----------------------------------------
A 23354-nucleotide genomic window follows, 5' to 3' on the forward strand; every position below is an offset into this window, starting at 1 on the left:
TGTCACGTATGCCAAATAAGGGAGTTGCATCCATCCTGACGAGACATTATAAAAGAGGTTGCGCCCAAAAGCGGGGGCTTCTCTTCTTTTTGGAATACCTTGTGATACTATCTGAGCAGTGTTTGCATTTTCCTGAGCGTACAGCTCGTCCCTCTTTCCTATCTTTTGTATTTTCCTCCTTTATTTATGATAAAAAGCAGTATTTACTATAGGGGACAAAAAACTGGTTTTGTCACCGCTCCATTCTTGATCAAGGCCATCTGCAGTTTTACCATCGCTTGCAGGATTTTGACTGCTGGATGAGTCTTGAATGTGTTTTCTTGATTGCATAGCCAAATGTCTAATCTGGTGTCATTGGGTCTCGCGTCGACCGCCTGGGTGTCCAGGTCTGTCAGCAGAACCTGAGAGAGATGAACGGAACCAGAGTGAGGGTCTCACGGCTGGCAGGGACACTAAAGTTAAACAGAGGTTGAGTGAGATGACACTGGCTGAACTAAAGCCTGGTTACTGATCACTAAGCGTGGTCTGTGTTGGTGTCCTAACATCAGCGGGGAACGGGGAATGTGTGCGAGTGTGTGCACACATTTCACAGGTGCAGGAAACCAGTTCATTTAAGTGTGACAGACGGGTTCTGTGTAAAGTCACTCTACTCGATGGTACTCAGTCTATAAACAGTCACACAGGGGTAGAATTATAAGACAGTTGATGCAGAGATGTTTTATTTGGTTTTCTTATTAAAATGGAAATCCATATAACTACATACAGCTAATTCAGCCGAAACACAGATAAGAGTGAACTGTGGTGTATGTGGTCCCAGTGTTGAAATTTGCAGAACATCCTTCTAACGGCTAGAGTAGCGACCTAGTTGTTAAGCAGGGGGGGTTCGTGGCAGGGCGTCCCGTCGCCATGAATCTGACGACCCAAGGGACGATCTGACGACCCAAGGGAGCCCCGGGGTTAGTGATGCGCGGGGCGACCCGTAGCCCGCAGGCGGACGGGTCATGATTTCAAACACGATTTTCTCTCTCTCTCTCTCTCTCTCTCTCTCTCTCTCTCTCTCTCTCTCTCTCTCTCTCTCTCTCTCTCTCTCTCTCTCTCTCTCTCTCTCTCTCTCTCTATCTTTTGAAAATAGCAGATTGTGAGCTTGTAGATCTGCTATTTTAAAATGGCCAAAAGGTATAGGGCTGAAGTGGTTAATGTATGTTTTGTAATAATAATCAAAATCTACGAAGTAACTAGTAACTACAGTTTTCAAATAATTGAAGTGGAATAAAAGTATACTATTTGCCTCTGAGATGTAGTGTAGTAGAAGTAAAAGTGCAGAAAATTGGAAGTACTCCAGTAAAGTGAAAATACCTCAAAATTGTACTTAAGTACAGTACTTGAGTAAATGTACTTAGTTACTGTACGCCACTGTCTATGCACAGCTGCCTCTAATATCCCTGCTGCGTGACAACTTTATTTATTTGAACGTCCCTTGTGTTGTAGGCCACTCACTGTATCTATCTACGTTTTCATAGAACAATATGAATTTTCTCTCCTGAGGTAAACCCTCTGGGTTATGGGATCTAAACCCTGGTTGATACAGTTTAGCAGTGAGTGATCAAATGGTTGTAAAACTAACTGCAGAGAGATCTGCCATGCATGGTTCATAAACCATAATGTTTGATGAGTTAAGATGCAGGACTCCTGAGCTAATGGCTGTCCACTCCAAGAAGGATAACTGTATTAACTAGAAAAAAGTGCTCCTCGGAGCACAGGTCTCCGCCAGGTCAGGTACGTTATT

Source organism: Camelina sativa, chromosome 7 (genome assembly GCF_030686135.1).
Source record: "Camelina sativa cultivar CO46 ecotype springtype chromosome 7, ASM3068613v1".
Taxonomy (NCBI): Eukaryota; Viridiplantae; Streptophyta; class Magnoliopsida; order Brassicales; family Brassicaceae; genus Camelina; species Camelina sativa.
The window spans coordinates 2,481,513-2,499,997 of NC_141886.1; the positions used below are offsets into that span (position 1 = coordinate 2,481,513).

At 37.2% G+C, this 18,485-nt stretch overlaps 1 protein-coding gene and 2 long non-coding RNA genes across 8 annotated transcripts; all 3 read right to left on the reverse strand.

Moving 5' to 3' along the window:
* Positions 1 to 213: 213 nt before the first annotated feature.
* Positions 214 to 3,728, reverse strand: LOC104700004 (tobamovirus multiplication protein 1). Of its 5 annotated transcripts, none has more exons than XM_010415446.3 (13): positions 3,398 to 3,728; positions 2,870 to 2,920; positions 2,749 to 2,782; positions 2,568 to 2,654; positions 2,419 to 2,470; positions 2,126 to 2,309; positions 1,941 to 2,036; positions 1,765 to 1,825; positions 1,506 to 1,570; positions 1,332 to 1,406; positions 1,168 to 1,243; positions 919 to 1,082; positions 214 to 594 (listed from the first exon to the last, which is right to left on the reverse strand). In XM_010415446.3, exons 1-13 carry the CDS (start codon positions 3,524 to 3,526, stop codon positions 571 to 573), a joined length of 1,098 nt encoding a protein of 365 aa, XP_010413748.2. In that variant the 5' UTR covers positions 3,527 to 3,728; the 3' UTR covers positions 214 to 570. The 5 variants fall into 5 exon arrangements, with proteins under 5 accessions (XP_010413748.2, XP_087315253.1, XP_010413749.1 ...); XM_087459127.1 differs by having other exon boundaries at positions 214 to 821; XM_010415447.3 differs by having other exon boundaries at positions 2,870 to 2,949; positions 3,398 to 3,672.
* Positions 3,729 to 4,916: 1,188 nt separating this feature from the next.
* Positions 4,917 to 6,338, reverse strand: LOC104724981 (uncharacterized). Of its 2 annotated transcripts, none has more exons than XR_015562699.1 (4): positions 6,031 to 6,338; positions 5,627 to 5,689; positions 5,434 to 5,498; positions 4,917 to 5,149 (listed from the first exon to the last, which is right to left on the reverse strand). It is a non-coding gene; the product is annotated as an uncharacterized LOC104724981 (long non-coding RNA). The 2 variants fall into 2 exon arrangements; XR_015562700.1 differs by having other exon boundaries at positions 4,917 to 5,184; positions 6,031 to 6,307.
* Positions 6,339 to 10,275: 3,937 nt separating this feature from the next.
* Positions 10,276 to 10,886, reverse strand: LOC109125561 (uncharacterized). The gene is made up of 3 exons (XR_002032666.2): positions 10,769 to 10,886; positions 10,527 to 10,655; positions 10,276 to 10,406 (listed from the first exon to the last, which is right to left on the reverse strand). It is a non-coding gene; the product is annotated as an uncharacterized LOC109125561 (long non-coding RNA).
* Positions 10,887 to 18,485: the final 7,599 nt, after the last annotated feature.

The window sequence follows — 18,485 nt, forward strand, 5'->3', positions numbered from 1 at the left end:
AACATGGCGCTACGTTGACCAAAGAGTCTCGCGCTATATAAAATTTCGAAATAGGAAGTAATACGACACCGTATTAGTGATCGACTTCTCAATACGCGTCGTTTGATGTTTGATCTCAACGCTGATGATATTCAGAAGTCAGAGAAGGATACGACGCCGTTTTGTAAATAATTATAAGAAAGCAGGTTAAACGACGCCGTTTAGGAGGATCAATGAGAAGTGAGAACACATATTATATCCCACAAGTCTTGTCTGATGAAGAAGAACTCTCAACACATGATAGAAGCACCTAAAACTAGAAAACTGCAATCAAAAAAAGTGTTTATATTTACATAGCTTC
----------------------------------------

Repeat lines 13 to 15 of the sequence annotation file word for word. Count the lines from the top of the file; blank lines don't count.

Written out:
* Positions 6,339 to 10,275: 3,937 nt separating this feature from the next.
* Positions 10,276 to 10,886, reverse strand: LOC109125561 (uncharacterized). The gene is made up of 3 exons (XR_002032666.2): positions 10,769 to 10,886; positions 10,527 to 10,655; positions 10,276 to 10,406 (listed from the first exon to the last, which is right to left on the reverse strand). It is a non-coding gene; the product is annotated as an uncharacterized LOC109125561 (long non-coding RNA).
* Positions 10,887 to 18,485: the final 7,599 nt, after the last annotated feature.